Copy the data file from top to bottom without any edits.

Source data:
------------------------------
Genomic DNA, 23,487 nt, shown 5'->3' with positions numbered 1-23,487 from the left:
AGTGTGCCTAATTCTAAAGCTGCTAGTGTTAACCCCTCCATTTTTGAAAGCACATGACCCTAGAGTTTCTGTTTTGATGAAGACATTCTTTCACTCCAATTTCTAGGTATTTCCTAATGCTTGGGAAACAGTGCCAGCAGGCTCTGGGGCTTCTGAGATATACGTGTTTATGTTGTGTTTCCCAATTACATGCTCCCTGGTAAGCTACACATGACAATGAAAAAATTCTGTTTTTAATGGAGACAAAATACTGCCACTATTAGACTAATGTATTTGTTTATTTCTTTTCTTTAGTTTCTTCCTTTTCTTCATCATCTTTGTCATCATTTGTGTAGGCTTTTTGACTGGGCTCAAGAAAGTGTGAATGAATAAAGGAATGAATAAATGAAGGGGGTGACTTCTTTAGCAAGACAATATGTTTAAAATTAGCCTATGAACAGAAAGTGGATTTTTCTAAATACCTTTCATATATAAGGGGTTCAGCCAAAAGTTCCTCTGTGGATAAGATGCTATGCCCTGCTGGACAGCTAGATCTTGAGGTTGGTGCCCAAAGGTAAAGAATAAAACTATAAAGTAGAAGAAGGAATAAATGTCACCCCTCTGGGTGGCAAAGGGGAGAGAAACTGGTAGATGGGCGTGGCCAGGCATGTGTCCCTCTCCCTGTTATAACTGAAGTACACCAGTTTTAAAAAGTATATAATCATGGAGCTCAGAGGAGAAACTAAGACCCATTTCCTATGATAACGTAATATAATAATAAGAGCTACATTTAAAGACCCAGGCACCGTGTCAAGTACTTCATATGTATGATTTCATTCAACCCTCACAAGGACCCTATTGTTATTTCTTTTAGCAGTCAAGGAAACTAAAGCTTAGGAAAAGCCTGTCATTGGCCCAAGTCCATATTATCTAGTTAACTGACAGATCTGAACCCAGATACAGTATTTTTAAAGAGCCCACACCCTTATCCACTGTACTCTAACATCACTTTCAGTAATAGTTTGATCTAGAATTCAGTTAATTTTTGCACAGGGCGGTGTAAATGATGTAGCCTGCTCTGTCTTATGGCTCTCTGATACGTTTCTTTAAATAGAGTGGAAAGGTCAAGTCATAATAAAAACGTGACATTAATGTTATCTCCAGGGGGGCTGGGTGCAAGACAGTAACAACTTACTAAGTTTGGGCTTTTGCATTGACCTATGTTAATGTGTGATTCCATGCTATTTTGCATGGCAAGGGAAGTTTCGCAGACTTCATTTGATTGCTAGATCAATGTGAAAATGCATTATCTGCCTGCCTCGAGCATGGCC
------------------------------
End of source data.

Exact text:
Genomic DNA, 23,487 nt, shown 5'->3' with positions numbered 1-23,487 from the left:
AGTGTGCCTAATTCTAAAGCTGCTAGTGTTAACCCCTCCATTTTTGAAAGCACATGACCCTAGAGTTTCTGTTTTGATGAAGACATTCTTTCACTCCAATTTCTAGGTATTTCCTAATGCTTGGGAAACAGTGCCAGCAGGCTCTGGGGCTTCTGAGATATACGTGTTTATGTTGTGTTTCCCAATTACATGCTCCCTGGTAAGCTACACATGACAATGAAAAAATTCTGTTTTTAATGGAGACAAAATACTGCCACTATTAGACTAATGTATTTGTTTATTTCTTTTCTTTAGTTTCTTCCTTTTCTTCATCATCTTTGTCATCATTTGTGTAGGCTTTTTGACTGGGCTCAAGAAAGTGTGAATGAATAAAGGAATGAATAAATGAAGGGGGTGACTTCTTTAGCAAGACAATATGTTTAAAATTAGCCTATGAACAGAAAGTGGATTTTTCTAAATACCTTTCATATATAAGGGGTTCAGCCAAAAGTTCCTCTGTGGATAAGATGCTATGCCCTGCTGGACAGCTAGATCTTGAGGTTGGTGCCCAAAGGTAAAGAATAAAACTATAAAGTAGAAGAAGGAATAAATGTCACCCCTCTGGGTGGCAAAGGGGAGAGAAACTGGTAGATGGGCGTGGCCAGGCATGTGTCCCTCTCCCTGTTATAACTGAAGTACACCAGTTTTAAAAAGTATATAATCATGGAGCTCAGAGGAGAAACTAAGACCCATTTCCTATGATAACGTAATATAATAATAAGAGCTACATTTAAAGACCCAGGCACCGTGTCAAGTACTTCATATGTATGATTTCATTCAACCCTCACAAGGACCCTATTGTTATTTCTTTTAGCAGTCAAGGAAACTAAAGCTTAGGAAAAGCCTGTCATTGGCCCAAGTCCATATTATCTAGTTAACTGACAGATCTGAACCCAGATACAGTATTTTTAAAGAGCCCACACCCTTATCCACTGTACTCTAACATCACTTTCAGTAATAGTTTGATCTAGAATTCAGTTAATTTTTGCACAGGGCGGTGTAAATGATGTAGCCTGCTCTGTCTTATGGCTCTCTGATACGTTTCTTTAAATAGAGTGGAAAGGTCAAGTCATAATAAAAACGTGACATTAATGTTATCTCCAGGGGGGCTGGGTGCAAGACAGTAACAACTTACTAAGTTTGGGCTTTTGCATTGACCTATGTTAATGTGTGATTCCATGCTATTTTGCATGGCAAGGGAAGTTTCGCAGACTTCATTTGATTGCTAGATCAATGTGAAAATGCATTATCTGCCTGCCTCGAGCATGGCC